03-10-2011, 05:19 AM
That film is more usually known as Leon.
03-11-2011, 09:19 AM
An utterly brilliant film.
03-11-2011, 05:15 PM
agreed. damn fine performances by both natalie and jean reno. only watched the full version of this recently. worth the wait.
03-13-2011, 10:46 PM
That film is more usually known as Leon.Depends upon where you are. In the U.S. it was released under the title: "The Professional". I saw it in the theater when it was first released in the U.S.
It was released under that title or a translation of that title in several other countries as well.
It was also released under the title "Leon: The Professional" or translations of that in some countries.
11-05-2011, 07:59 PM
Natalie Portman is unusual in being a standout child actor who went on to become a standout actress as an adult. She was really good in the stylish horror Black Swan not too long ago. I know nothing about her personal life and choose not to research it, but she reminds me of that troubled acting genius, Natalie Wood in terms of beauty and acting range. Sadly Hollywood tends to devour its young and I hope that will never be Ms Portman's fate.
Luc Bresson's Leon is a great film, rich in layers of meaning, superbly filmed and superbly acted. I didn't like Gary Oldman's performance as the DEA officer who murdered Mathilda's (Portman's) family; it had bravura energy and some outstanding moments of feral malevolence, as when he sniffed the man he suspected of stealing the drugs and spared his life because he could smell no drugs on him. It was too unsubtle for the rest of the film, so full of moral ambiguity. Leon (Jean Reno) is a bad hat, a stylish and really cool assassin whose skill and nerves of steel are established in the opening scene when he wipes out a drug dealer's entourage and bodyguards but merely warns the now-defenceless dealer to leave New York and never come back, and allows the casual hooker who just happened to be turning her trick there to walk away unharmed because she is an innocent party in someone else's turf war. Leon is exceptionally good at what he does and we can see that in his own terms, he is a true professional, economical, careful to avoid collateral damage, and as implacable and pitiless towards his target as the first snow of winter.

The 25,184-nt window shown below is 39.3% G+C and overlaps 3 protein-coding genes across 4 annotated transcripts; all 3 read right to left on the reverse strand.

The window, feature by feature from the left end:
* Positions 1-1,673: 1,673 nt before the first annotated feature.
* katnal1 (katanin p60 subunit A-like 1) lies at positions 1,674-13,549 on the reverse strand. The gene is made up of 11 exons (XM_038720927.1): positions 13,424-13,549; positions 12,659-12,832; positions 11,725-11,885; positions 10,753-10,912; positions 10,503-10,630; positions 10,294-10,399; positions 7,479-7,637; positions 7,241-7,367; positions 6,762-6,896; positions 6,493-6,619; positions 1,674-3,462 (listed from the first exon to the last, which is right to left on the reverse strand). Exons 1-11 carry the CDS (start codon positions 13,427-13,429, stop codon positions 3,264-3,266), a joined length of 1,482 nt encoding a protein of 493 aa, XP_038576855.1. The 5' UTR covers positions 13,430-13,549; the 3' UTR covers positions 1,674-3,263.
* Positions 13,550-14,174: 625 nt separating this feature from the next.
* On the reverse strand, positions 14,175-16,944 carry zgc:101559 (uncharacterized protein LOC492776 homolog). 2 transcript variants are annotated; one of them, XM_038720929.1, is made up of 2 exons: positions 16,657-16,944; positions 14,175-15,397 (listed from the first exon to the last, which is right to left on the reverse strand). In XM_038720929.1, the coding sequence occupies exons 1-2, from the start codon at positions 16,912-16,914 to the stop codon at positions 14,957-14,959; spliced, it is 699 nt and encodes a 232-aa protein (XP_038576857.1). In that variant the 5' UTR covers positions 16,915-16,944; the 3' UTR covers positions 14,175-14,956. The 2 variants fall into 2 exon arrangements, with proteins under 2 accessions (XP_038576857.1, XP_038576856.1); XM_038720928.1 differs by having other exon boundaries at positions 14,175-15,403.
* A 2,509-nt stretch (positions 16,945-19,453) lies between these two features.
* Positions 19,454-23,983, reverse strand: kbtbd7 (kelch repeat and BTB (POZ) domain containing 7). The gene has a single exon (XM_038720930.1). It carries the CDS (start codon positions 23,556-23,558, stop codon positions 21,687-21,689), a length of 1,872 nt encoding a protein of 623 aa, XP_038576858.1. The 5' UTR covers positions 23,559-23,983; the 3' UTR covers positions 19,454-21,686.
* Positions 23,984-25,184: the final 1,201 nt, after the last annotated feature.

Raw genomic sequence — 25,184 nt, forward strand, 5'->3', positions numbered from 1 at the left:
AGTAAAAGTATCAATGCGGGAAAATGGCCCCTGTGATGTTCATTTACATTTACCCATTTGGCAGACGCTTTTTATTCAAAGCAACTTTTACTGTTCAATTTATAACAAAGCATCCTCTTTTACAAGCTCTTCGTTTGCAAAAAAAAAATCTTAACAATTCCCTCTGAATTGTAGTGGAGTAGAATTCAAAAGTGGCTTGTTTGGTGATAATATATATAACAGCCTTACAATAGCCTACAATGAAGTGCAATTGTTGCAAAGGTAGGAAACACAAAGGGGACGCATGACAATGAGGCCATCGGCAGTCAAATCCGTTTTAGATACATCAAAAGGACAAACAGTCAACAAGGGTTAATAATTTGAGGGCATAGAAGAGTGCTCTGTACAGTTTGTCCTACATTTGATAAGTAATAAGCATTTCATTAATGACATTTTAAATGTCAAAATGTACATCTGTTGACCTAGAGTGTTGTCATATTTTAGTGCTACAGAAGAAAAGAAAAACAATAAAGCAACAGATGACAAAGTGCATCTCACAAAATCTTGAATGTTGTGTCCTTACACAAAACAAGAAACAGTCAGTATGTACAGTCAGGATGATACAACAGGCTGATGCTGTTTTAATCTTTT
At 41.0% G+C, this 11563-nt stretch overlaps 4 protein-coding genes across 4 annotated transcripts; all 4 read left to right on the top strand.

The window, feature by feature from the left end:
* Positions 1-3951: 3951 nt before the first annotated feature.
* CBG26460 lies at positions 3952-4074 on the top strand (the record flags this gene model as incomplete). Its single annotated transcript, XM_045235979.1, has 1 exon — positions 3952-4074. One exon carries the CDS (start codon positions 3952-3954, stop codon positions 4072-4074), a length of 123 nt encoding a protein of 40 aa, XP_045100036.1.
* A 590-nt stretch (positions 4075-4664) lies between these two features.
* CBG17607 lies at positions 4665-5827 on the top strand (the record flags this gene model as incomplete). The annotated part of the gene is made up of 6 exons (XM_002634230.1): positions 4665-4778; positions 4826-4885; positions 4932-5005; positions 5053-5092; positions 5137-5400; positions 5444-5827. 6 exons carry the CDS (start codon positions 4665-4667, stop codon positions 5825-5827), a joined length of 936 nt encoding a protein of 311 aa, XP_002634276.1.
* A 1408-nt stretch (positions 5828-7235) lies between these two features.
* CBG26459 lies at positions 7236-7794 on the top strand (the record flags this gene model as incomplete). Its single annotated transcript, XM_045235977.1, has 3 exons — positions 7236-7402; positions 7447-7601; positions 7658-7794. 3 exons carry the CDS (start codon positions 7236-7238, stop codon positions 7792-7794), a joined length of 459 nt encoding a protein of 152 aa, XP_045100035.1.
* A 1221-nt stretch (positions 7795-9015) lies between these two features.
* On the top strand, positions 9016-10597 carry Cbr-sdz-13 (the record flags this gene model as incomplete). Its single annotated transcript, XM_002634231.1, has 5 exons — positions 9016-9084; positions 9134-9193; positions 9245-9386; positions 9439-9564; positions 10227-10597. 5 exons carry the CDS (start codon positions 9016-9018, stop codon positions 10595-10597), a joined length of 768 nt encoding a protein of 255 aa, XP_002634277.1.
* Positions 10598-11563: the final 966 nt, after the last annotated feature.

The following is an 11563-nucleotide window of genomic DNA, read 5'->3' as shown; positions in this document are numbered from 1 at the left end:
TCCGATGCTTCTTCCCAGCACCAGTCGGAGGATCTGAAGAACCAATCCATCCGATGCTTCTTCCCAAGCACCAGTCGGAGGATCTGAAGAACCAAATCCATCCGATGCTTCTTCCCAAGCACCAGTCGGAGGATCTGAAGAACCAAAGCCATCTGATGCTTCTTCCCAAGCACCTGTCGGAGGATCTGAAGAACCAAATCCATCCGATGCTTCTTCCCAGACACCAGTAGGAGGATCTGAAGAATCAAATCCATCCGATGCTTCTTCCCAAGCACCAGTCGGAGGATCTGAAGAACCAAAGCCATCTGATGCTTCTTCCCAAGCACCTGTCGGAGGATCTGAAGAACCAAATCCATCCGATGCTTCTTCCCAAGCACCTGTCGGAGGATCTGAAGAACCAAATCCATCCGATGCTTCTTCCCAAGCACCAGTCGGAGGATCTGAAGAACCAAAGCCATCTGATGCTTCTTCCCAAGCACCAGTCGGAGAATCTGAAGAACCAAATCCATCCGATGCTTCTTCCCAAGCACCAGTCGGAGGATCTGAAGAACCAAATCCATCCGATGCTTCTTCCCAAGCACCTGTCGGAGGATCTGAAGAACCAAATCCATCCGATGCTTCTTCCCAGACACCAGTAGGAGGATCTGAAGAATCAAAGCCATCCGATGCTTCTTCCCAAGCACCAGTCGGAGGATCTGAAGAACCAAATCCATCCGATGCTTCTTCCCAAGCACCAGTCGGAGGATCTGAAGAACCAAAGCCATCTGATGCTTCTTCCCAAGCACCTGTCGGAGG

The crux of this great film lies in the relationship that forms, the bond which develops between the absolute loner, Leon, and his accidental ward, Mathilda. It took the exceptional skill of both actors to make their relationship come to life; Portman was wonderful in her scenes with Reno as we see her own abused and damaged child become more and more "normal" as she learns to trust Leon and adopts him as a surrogate father, everything her own parents never were. The scene when Leon lets Mathilda in and their story begins is just sublime, tense and horrible and wonderful all at the same time. She is being watched suspiciously by Oldman's killers and if they connect her to the family they have just destroyed, she will die too. Her only chance is to knock on Leon's door and pretend she lives there instead. She stands waiting and the killers are getting more suspicious with every moment; if Leon doesn't open the door, she is doomed. There isn't one single logical reason why Leon would intervene, why he would save her...but then he opens the door, the sunlight falls on her from the window behind him. and her desperate last longshot comes off, and she is saved. Leon, to his own astonishment, finds that he has one tiny little shred of humanity left. He has saved Mathilda, but as the film goes on to show, his pity for her has redeemed him, has vindicated an existence which was previously accursed.
Outstanding film; one of the great latter day film noirs.
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